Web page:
**The word "bit" comes from "binary digit" **

## Introduction — Numerical Systems

Before going into the main topic which is** bit in computer science**, let's start from a mathematical approach.

A digit is a **quantity of one figure** that has a **value **and **occupies a position** in some **numerical system**. Let's take as an example the **decimal system** that we use on a daily basis. This system is composed of **10 symbols** that we call numbers (**0,1,2,3,4,5,6,7,8,9**). Each of these symbols has a **value **assigned to it and given two different numbers we can order them for example from least to greatest.

It is also said that the decimal system is a "**positional system**", that is to say that a digit acquires value according to the **position **in which it is located. This is something we are taught at a very early age, the subject of "**units**", "**tens**" and "**hundreds**". The values 1, 10 and 100 are composed of the same digit 1, but they are not worth the same because that digit is in different positions. In other words the position in which a digit is found will have an associated weight, **a 1 in third position is worth ten times more than a 1 in second position and one hundred times more than a 1 in first position**.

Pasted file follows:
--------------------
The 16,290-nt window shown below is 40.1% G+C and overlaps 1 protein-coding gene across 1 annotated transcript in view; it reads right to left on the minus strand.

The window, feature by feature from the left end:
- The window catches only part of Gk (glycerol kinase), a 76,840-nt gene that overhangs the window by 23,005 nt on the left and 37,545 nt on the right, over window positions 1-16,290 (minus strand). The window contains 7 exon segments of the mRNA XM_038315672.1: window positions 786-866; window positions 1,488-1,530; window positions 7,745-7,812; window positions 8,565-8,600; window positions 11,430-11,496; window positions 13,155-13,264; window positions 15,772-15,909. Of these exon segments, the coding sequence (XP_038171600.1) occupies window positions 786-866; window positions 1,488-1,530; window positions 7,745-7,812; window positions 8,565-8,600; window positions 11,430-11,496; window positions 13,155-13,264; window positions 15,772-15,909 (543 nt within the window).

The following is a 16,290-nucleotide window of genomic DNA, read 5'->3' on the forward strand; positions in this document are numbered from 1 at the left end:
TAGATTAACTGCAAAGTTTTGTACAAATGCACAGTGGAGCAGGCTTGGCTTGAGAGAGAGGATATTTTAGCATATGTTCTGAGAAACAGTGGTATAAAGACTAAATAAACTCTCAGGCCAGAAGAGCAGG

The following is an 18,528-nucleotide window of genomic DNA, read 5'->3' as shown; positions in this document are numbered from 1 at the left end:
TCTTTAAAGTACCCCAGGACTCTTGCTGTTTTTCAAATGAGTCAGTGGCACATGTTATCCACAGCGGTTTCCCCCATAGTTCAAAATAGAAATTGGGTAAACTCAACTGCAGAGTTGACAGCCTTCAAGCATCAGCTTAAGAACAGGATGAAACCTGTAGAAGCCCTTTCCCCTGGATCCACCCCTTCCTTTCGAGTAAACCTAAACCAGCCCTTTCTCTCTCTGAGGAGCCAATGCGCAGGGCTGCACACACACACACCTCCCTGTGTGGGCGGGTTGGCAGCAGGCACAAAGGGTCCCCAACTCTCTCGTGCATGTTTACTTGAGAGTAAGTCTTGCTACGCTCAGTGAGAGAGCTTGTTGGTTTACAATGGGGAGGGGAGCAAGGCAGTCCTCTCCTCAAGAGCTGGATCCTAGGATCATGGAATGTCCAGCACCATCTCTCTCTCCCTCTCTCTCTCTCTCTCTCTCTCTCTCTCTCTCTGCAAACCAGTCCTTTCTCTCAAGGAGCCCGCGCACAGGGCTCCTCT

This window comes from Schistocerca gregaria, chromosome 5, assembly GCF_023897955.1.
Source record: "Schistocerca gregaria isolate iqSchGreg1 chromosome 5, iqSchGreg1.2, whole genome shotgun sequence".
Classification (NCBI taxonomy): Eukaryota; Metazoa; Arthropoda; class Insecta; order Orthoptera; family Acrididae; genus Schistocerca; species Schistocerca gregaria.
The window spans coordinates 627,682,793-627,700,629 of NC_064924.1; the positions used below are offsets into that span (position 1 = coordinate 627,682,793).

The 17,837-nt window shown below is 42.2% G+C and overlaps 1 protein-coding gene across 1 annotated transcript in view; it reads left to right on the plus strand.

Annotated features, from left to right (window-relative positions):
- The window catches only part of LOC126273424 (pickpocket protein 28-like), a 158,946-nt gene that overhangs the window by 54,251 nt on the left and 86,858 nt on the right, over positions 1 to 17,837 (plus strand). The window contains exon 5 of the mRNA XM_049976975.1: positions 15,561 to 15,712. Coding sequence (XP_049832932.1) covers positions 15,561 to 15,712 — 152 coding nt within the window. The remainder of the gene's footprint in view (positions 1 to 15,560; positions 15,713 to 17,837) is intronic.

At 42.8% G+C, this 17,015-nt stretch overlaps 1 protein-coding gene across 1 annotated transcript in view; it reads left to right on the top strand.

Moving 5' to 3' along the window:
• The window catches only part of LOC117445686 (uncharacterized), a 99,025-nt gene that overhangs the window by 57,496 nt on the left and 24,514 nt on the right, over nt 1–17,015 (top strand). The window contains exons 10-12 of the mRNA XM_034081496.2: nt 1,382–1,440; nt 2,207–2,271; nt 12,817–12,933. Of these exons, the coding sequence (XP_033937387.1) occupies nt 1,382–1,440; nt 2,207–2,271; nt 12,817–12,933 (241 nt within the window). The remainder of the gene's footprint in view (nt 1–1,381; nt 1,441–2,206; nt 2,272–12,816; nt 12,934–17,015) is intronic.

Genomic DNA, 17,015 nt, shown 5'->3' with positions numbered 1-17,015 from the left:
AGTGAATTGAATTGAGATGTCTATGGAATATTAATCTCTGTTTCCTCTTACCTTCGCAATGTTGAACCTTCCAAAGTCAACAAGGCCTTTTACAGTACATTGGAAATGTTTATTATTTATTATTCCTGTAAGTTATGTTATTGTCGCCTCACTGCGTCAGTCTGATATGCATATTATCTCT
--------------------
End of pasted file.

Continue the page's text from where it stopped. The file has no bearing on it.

Once a positional number system such as decimal has been established, we can begin to construct** operations between numbers** such as **addition**, **subtraction**, **multiplication **and **division**.

**Are there numerical systems other than decimal?**